I remember the first time I found photos of naked women from the neck down on my computer.  Boys will be boys!  I could have gone off the deep end, but I didn’t.  Hey, at least they were photos of girls, I thought.  They could have been pictures of dogs!!  Instead of losing it, we had a conversation about respect.  It’s perfectly natural to appreciate the female body but don’t disrespect a woman to do it.  And, next time, figure out how to hide it a little better so I can’t find it, hm?

When my kids were older and asked more detailed questions, I gave very forthright answers.  When abstinence was a topic of conversation in youth group or in school, I was brutally honest.  Why shouldn’t you have sex at your age?  Because once you do, you’ll never want to stop.  Why?  Because it really feels good.  While other parents were quoting the Bible and shaking their head no, trying to instill the fear of God into their children, I explained to mine the immense pleasure they’d experience.  I explained it wasn’t meant to be shared with just anyone.  The level of intimacy,  it’s not just sharing your body but trusting the person you choose to share with who you are, truly, deep inside.  It’s one of the most emotionally liberating experiences they’d ever have.  Words cannot do justice.  It’s not ‘just’ sex.

Teen Vogue has some very interesting little sidebars which discuss sexual topics.  What if Bekah didn’t trust me enough to ask questions about what she’d read?  Who would I trust to give her good, solid answers?  The questions raised weren’t about the kama sutra!

To be honest, I struggle with the waiting until you’re married bit.  Having been sexually abused for so long, what if he had been the man to introduce me to sex?  I would have thought how he treated me was normal, was okay, was allowed.  Would I ever have had the courage to leave?  I have this conversation with my children also.  In a perfect world, I would wish you have only one partner your entire life.  The depth of the emotion you’ll experience when you share your body with someone else is …. words cannot explain.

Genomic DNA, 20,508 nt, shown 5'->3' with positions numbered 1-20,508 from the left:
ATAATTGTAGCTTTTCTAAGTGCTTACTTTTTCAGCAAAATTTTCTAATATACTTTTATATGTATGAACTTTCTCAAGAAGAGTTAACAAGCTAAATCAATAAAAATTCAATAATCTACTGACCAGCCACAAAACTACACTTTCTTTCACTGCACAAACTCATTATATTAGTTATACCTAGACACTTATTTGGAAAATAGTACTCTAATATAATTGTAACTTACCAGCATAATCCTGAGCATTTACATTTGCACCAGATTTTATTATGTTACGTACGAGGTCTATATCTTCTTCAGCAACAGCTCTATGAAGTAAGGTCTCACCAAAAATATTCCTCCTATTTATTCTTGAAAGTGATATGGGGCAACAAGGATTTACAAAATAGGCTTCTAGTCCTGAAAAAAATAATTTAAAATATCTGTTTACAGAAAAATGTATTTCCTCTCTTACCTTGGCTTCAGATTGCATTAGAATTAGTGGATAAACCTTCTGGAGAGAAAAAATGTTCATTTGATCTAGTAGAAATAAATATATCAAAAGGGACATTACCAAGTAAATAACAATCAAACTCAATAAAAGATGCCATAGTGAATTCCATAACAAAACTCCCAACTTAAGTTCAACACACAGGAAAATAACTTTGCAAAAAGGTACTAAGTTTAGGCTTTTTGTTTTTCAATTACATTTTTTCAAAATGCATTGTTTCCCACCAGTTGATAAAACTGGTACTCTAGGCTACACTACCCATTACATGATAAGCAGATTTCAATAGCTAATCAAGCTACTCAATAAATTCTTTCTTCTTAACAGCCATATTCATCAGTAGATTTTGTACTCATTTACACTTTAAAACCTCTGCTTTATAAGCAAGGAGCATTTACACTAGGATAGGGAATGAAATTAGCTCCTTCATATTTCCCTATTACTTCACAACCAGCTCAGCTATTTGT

Having conversations like these aren’t the result of a radio commercial and an internet search.  They’re the result of listening to my children, earning their respect, not demanding it, gaining and keeping their trust, from valuing their opinions, even if they’re different from mine, from believing in them when nobody else seems to, from putting myself in their shoes and recognizing they’re different from me, from realizing I don’t know everything and I can learn from them, just as they can learn from me.

It’s been said it’s a mistake if you’re friends with your children as they grow up.  I say it’s a huge mistake, especially in today’s society, if you’re NOT your child’s friend.  Which of your child’s friends do you trust to educate your child about sex?


  1. Rebekah Smith said,

    5 September, 2011 at 10:58 PM

    I love you, mom. Enough said. (: Except that I say my vagina itches when it does. Maybe I won’t yell it… But hey! I’m just sharing.

    • TealThumb said,

      6 September, 2011 at 8:51 AM

      I know you do, Rebekah. 🙂 I wouldn’t change anything about you, I don’t care what anyone says!

  2. Laurie Blair said,

    6 September, 2011 at 2:05 AM

    Hey Donna, Awesome! Good to know I am not alone! I did all these things and I agree, who says being a good parent doesn’t mean being a good friend when your kids need you to be. Only thing you forgot, in that teenage discussion of why not to have sex now… “I you do have sex, you now have someone who has seen you naked. And if you don’t stay with them , you may meet them later in life as a co-worker, boss, or out with your spouse and lovely family and all you will be thinking is…this person saw me naked. And you will wish you had thought things through a little more…

    • TealThumb said,

      6 September, 2011 at 8:43 AM

      I never thought to add that Laurie! Thankfully, nobody who has ever seen me naked has been one of those people!


  3. Sharon Donovan said,

    23 September, 2011 at 10:27 PM

    Hi. What happened to your blog? Haven’t seen any updates since this one (Sept.5th).